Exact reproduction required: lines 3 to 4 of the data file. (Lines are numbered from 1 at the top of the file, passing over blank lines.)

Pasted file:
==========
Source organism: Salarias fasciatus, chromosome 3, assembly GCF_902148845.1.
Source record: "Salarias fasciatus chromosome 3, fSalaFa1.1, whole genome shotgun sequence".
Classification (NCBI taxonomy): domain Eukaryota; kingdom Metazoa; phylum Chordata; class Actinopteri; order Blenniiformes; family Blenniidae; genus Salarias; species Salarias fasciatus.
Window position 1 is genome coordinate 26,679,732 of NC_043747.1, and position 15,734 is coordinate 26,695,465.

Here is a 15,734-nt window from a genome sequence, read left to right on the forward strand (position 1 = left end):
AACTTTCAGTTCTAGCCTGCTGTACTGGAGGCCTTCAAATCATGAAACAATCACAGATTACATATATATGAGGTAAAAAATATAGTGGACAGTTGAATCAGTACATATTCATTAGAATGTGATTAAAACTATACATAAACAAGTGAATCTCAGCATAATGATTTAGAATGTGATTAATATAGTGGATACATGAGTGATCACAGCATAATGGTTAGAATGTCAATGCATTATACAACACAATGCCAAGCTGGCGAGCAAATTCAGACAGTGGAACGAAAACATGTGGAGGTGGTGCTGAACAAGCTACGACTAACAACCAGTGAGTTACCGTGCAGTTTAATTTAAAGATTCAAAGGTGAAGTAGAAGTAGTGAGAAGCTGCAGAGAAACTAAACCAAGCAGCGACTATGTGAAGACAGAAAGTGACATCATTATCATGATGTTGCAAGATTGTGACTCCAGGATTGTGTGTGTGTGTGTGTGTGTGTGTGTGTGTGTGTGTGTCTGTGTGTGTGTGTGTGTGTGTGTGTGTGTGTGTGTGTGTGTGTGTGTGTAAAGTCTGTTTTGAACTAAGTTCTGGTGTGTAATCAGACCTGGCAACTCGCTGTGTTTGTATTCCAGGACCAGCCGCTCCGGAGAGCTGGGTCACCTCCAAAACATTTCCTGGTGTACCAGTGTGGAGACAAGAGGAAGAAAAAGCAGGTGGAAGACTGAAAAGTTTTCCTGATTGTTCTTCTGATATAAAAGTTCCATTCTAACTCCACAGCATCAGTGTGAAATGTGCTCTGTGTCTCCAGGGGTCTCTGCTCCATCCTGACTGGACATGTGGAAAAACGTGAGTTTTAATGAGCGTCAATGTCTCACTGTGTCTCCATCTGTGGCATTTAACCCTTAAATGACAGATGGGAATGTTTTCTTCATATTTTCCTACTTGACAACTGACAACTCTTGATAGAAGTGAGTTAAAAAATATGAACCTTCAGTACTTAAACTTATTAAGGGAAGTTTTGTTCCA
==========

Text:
Classification (NCBI taxonomy): domain Eukaryota; kingdom Metazoa; phylum Chordata; class Actinopteri; order Blenniiformes; family Blenniidae; genus Salarias; species Salarias fasciatus.
Window position 1 is genome coordinate 26,679,732 of NC_043747.1, and position 15,734 is coordinate 26,695,465.